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January 1, 2003

Betting on the Bears,Traders Feast on the Weak

By Tom Taulli

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  • Betting on the Bears,Traders Feast on the Weak
  • Page 2

William Fleckenstein, whose hedge fund is six years old, misses going long.

"The valuations in equities were insane," the exasperated veteran money manager told Traders Magazine. "I would like to go back to the long side but I won't until things come back to reality." .

Even in this bear market, short selling is not easy. "There are many traps," Fleckenstein said. "You need to be a disciplined trader. There's been an explosion of money into long-short hedge funds. It contributes to volatility and it makes my job difficult."

Short selling has a long and controversial history. It has been a mainstay of equity markets, dating back to the Dutch in the 1700s. For the most part, short selling has been the scapegoat for crashes and panics. Even on September 11, rumors spread on trading desks that Osama bin Laden and his notorious al Qaeda had shorted the airline and insurance stocks.

The Regulators

Since the 1930s, short selling has been closely regulated. One example is the uptick rule, which prevents the short sale of a stock whose price is falling. "The uptick rule is slightly easier to deal with because of decimal pricing," said Herbert Arnett, the head trader at the Templeton Global Long-Short Fund. "The reason is that it only takes a one penny move up to allow for a short sale."

But federal regulations makes it difficult for mutual funds to short stocks. The mostly unregulated hedge funds, however, have stepped in to take up the slack. Hedge funds, no longer for the super rich searching for off-shore secret enclaves, are attracting more money from retail investors though the performance has been mixed.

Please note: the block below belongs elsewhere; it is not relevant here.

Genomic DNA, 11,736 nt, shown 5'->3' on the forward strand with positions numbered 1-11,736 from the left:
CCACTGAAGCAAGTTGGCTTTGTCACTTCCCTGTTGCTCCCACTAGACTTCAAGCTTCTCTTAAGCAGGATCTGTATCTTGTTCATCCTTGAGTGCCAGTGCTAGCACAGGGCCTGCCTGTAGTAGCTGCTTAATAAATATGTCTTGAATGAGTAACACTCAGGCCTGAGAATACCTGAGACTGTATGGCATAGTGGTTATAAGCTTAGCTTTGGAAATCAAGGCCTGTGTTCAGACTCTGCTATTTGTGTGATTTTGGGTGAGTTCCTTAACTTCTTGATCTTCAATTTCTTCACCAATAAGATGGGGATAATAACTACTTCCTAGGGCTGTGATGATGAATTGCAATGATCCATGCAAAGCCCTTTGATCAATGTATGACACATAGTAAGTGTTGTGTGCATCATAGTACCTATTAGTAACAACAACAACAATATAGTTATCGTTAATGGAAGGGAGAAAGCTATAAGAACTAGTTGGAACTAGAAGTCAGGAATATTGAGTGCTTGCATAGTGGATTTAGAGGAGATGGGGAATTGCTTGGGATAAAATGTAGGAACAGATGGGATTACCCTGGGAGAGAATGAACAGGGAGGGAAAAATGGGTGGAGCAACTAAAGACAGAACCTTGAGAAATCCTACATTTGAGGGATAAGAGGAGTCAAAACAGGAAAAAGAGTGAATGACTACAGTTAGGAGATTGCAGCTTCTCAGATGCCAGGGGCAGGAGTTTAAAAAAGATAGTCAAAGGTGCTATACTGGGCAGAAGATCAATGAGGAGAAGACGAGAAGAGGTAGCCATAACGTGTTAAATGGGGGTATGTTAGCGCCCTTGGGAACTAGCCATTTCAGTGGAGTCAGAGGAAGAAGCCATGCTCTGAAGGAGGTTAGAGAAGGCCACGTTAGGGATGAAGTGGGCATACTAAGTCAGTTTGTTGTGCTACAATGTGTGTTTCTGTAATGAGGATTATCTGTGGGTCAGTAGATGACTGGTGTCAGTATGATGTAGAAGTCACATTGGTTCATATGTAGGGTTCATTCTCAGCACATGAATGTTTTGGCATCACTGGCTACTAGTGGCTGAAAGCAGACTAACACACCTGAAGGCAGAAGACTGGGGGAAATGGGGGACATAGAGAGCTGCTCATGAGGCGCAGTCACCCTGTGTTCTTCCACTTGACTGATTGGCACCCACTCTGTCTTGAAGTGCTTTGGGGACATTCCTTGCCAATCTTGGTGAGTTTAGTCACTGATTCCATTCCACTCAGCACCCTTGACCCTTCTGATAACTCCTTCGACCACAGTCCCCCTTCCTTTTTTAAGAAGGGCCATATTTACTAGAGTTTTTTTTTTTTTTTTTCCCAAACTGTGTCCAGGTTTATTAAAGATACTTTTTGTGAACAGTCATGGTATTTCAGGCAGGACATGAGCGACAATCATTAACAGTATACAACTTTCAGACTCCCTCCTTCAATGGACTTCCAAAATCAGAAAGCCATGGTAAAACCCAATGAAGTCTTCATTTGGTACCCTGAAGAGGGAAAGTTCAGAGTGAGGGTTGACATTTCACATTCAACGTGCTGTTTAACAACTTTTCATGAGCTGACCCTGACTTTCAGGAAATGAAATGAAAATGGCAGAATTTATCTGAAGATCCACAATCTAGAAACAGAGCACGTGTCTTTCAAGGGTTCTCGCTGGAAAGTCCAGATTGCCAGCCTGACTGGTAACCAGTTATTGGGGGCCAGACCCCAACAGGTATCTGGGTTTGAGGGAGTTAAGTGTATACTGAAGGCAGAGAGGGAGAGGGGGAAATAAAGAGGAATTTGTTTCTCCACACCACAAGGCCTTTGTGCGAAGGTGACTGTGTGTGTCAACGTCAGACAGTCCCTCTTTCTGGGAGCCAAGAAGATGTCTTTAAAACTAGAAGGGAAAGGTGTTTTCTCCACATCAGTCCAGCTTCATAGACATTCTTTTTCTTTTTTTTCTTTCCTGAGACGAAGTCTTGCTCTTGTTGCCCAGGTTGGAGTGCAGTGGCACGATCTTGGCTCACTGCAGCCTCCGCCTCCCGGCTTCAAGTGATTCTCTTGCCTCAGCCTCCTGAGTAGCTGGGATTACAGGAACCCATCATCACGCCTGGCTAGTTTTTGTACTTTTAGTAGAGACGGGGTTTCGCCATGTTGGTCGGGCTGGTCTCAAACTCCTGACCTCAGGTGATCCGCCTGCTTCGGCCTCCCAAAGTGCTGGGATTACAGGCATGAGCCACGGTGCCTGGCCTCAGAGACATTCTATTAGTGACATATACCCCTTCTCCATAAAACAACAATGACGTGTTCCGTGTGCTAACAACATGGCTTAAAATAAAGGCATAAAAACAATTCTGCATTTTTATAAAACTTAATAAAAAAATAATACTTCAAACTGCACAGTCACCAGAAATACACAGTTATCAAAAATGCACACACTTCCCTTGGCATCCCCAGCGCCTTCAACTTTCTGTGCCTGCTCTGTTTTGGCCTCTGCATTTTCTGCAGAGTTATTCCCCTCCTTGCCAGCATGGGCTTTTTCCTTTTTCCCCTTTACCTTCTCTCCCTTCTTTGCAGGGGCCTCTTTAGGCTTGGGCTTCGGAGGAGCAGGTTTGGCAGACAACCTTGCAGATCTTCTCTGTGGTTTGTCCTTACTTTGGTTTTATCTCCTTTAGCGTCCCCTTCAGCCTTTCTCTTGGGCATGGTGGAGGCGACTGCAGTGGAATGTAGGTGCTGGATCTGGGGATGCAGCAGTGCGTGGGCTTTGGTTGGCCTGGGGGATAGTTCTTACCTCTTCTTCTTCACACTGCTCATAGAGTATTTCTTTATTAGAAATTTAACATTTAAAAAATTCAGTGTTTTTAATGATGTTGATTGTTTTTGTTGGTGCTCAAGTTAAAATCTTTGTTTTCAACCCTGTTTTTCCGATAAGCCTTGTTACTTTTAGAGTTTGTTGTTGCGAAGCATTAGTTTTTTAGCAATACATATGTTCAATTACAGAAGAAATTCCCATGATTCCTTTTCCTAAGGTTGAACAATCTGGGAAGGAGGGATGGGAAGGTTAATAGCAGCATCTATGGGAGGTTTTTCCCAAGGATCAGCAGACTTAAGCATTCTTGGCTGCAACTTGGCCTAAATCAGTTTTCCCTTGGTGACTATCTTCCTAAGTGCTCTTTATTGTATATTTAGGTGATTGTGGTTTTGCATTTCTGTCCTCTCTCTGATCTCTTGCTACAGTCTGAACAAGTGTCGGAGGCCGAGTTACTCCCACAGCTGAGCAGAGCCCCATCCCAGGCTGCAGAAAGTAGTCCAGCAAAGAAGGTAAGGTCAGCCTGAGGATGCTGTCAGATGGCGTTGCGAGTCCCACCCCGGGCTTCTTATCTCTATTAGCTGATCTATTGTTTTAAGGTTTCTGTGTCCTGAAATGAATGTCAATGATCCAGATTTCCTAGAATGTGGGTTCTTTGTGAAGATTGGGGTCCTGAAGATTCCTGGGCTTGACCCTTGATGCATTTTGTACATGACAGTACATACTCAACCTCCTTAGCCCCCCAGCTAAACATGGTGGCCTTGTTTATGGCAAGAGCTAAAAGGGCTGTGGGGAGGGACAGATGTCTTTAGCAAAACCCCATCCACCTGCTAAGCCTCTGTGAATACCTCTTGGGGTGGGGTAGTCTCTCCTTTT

Recent rule changes lowered hedge fund minimums making them mainstream investments. It is not uncommon to see hedge fund managers tout stocks on CNBC or the Wall Street Journal. Indeed, many top mutual fund companies - Franklin Templeton and Fidelity are good examples - have their own hedge funds.

But what if a mutual fund at Fidelity is buying a stock that is shorted by one of its own hedge funds? Is there a Chinese Wall? There is little guidance on the matter but some firms are finding solutions. At Franklin Templeton, for example, there is a centralized system that allows a first-in, first-out approach to dealing with short and long positions.

The biggest risk for a short seller is the potential for unlimited loss. On the one hand, the most a short seller can make is 100 percent. But, what if the trader shorted Microsoft after its IPO? It would be a disaster. Actually, during the roaring 1990s, many short funds simply closed down because of the massive losses.

A surge in the stock price can be magnified by short positions - known as the "short squeeze." In a short sale transaction, the trader sells the stock first and then later buys it back, hopefully at a lower price (thus covering the position).

Tom Bardong, senior vice president in charge of global equity trading at Alliance Capital, views short selling as "latent buying." If many short sellers cover their positions, it adds more fuel to the demand.